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3

From the OpenVPN 2 Cookbook: The OpenSSL ca command generates its CRL by looking at the index.txt file. Each line that starts with an ' R ' is added to the CRL, after which the CRL is cryptographically signed using the CA private key. To reinstate your revoked certificate, you could edit your CA database: database = $dir/index.txt ...


1

Reading the X.509 recommendation tells us that a certificate can be "un-holded" by 2 means: either really revoke it, by changing the reason code while keeping the date or completely remove it from the CRL. If you plan to issue deltaCRLs, you MUST use the "removeFromCRL" reason code for such certificates, only for the deltaCRLs.


4

Try to mark your IPs with type IP. (instead of type DNS.). Namely, make your section look like this: [alt_names] DNS.1 = chacheserver.net DNS.2 = *.chacheserver.net DNS.3 = *.*.chacheserver.net DNS.4 = *.*.*.chacheserver.net DNS.5 = 192.168.1.130 DNS.6 = 192.168.1.70 DNS.7 = 192.168.2.130 DNS.8 = 192.168.2.70 DNS.9 = 192.168.8.70 DNS.10 = 192.168.8.130 ...


3

You've added 127.0.0.1 to your alternative DNS for the certificate, but 127.0.0.1 is an IP address, not a domain name. The DNS field requires the use of a domain name, which means the client does a lookup on the domain name of the IP and gets localhost. Since this doesn't match ("127.0.0.1" != "localhost") you get the mismatch error. The field you're ...


1

There is no method to "unsuspend" a certificate in openssl on the CLI that I am aware of. And the following quote may give you a bit more guidance: Martin Abalea, OpenSSL mailing list, 2008-10-13, Re: Put certificate on hold: Reading the X.509 recommendation (downloadable for free from the ITU-T web site) tells us that a certificate can be "un-holded" ...


1

Your answer is partially addressed in the SSH man page: RekeyLimit Specifies the maximum amount of data that may be transmitted before the session key is renegotiated, optionally followed a maximum amount of time that may pass before the session key is renegotiated. The first argument is specified in bytes and may have a suffix of ...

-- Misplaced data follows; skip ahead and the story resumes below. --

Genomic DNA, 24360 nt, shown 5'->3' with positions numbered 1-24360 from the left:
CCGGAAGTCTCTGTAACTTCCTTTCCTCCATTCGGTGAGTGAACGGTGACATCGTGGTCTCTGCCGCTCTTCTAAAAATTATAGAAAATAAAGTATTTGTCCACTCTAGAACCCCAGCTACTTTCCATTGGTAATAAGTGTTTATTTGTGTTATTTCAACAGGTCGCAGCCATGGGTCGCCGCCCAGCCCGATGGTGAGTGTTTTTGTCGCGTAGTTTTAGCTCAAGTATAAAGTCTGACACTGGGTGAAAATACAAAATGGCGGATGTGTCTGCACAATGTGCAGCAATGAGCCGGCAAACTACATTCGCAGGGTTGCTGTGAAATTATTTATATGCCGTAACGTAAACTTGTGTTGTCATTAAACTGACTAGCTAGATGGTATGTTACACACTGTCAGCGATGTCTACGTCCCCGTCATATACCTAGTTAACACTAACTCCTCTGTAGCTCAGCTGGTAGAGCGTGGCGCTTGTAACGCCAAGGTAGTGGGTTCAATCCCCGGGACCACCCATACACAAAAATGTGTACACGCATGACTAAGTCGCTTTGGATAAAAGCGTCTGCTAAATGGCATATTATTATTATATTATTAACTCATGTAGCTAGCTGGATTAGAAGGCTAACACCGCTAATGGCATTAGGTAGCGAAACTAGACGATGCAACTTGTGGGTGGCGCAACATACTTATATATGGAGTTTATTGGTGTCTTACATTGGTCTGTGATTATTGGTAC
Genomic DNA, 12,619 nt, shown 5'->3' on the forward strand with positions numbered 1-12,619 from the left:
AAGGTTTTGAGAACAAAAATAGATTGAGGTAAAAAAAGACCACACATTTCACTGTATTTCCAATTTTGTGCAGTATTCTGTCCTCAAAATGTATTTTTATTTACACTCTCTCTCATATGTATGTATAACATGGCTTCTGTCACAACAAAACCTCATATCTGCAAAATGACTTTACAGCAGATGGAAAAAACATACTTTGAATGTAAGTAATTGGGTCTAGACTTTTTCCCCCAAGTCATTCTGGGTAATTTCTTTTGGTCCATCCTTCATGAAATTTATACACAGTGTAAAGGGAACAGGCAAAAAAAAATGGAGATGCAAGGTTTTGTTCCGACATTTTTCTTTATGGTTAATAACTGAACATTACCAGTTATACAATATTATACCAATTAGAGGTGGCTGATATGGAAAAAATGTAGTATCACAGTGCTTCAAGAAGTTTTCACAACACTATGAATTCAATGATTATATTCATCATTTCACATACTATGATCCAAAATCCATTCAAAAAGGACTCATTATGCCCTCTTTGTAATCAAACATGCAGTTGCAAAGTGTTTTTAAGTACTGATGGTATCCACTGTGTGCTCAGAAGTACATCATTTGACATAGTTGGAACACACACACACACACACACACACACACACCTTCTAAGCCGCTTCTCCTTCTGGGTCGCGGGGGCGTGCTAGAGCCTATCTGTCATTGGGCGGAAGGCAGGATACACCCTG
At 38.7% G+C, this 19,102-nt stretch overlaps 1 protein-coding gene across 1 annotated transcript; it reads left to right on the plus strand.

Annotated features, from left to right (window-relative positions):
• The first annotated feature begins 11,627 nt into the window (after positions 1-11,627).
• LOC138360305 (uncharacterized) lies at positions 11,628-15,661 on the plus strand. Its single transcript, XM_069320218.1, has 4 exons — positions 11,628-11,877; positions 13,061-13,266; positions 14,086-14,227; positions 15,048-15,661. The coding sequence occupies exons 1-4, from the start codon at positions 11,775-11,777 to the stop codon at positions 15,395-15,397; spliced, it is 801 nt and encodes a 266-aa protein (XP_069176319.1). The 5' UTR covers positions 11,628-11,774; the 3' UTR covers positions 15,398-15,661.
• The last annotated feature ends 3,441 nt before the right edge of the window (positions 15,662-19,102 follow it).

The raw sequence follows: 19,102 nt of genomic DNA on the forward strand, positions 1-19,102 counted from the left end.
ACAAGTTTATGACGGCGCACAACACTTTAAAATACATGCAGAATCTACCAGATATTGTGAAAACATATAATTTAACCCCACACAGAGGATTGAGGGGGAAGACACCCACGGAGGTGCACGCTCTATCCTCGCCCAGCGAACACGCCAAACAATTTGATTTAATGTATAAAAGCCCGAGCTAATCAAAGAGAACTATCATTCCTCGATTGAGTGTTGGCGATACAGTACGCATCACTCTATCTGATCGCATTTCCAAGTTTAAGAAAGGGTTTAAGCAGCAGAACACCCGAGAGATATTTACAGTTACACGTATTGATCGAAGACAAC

2

PKCS#10 is a specification defining what and how attributes should be contained in a Certificate Signing Request in order for it to be compliant. It is used as the default specification for most certificate signing authorities. This specification dictates the use of ASN.1. ASN.1, also known as Abstract Syntax Notation One, is a standard that defines rules ...


1

how OpenSSL actually handles OCSP stapling response OpensSL does not do anything by its own in this area. You have to explicitly deal with OCSP stapling in your code, both for signaling that you support stapling and for validating and interpreting the response. Does the OpenSSL check the signature, issuer key/name hashes of the response? If the ...


2

In X509 the fields making a certificate unique is the combination of issuer and serial number. Only the serial number is not guaranteed to be unique since two CAs may use the same serial. This is the reason both are typically needed for revocation. In practice, if you only have one CA, the serial will be enough of course. But it's not generic. There should ...


0

I figured it out. To do this, you need to download the latest version of Wireshark source code. I ran my test on Wireshark 2.0.1 You need to make changes to the file - /epan/dissectors/packet-ssl-utils.c in the Wireshark source folder. Print the variables to a file from line 3179 - 3194. You can find the Client write key, Server write key, Client MAC ...


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The six keys are derived from the master secret, the client random and the server random. You can get the master secret and the client random from the SSLKEYLOGFILE. I suppose you can sniff the server random with Wireshark from the server key exchange message. If you have those, you can call some library function or script on them to get the six keys. The ...


3

The pathlen constraint is only valid in subordinate CA certificates. If you followed the first article you linked and generated a trust-anchor with a pathlen constraint then it is not checked. According to RFC5280 section 6.1.4 (k) basicConstraint is only checked in certificate i+1 (where the trust-anchor is the first (i=1) and subsequent certificates in ...



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